I try not to get preachy in this column. While I see it as part of my job to point out where you might try doing things better or a bit differently, at heart I am an advocate for remodelers. Having been one myself for 20 years, I know how hard your job can be. You've already got employees, subs, and clients — and maybe a spouse — telling you how miserably short of expectations you fall, so the last thing you need is for me to join the chorus. But there are exceptions, and this is one of them.
What I'm referring to is the fast and loose attitude most of you take toward business basics. I know whereof I speak because I just finished reviewing the data from all of your responses to our 2007 Business Benchmarking survey. We had enough responses to be able to generalize about the many based on results from the few — that's the whole point of a survey like this — and my one big takeaway is this: When it comes to your company's critical financial numbers, most of you are winging it.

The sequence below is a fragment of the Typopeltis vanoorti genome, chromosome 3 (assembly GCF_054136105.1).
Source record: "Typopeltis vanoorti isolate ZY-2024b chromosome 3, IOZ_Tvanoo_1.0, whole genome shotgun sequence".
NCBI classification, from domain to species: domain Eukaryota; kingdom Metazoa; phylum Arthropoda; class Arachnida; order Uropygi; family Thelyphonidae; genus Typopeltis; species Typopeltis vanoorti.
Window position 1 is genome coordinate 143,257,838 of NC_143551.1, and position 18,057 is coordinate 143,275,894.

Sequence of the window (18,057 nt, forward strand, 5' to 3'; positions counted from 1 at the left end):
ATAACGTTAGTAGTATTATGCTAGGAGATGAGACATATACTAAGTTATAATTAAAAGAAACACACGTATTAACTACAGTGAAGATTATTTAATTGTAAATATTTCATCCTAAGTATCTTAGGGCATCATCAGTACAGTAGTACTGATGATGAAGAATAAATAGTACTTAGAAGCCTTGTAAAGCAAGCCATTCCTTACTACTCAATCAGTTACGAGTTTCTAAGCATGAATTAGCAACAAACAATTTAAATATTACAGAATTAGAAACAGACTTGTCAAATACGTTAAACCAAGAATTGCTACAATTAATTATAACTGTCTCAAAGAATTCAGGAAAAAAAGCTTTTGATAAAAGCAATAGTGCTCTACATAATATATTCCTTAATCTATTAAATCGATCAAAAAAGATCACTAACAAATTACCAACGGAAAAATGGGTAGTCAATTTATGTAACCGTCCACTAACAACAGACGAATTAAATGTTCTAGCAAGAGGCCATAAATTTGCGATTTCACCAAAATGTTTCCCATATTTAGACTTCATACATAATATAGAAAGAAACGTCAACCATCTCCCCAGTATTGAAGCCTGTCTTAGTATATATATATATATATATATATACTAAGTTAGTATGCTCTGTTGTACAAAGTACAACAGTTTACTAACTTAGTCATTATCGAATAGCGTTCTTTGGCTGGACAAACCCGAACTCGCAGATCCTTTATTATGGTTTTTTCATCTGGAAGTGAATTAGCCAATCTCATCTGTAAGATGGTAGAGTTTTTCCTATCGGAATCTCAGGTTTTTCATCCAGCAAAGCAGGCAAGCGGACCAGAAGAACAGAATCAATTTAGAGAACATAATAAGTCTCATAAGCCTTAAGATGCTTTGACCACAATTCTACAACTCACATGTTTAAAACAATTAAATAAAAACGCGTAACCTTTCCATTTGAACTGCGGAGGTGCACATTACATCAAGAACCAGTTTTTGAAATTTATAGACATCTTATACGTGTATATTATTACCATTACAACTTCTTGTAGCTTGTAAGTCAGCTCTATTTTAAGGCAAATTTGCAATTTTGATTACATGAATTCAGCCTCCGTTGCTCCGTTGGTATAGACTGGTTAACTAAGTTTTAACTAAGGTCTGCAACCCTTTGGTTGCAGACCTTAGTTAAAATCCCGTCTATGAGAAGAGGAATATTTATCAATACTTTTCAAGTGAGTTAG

Yes, the survey was long and yes, it asked for information that might not be at your fingertips. But I didn't think it was too much to ask you to take a half-hour to dig some numbers out of your books. My mistake, apparently, was to presume that most of you are keeping books or that they are anywhere near up to date. The numbers from smaller outfits — under a million dollars, especially — were all over the place, but the fact is we found anomalies — big ones — among companies in all revenue categories.
Please don't misunderstand. The research turned out fine. We worked through the issues with the data and we came up with a set of solid results. But the back story is that way too many of you are running businesses out of a checkbook and trying to keep track of everything in your head.
You can read a set of prints; you know your way around a code book; and you can instantly recall the phone number of any one of a hundred subcontractors or suppliers or past clients. And I know for certain that you sweat the details of everything you build, from foundation and framing to flooring and trim. Why, then, do you neglect that other thing you are building — your business? Doesn't it deserve the same attention you devote to rafter seat cuts and mitre joints?
Running a remodeling business is not a cakewalk, but you don't need an MBA, either. Running a remodeling business is a discipline, and mastering it is critical not only to your success but to your survival.
I was hoping for better.
Sal Alfano, Editorial Director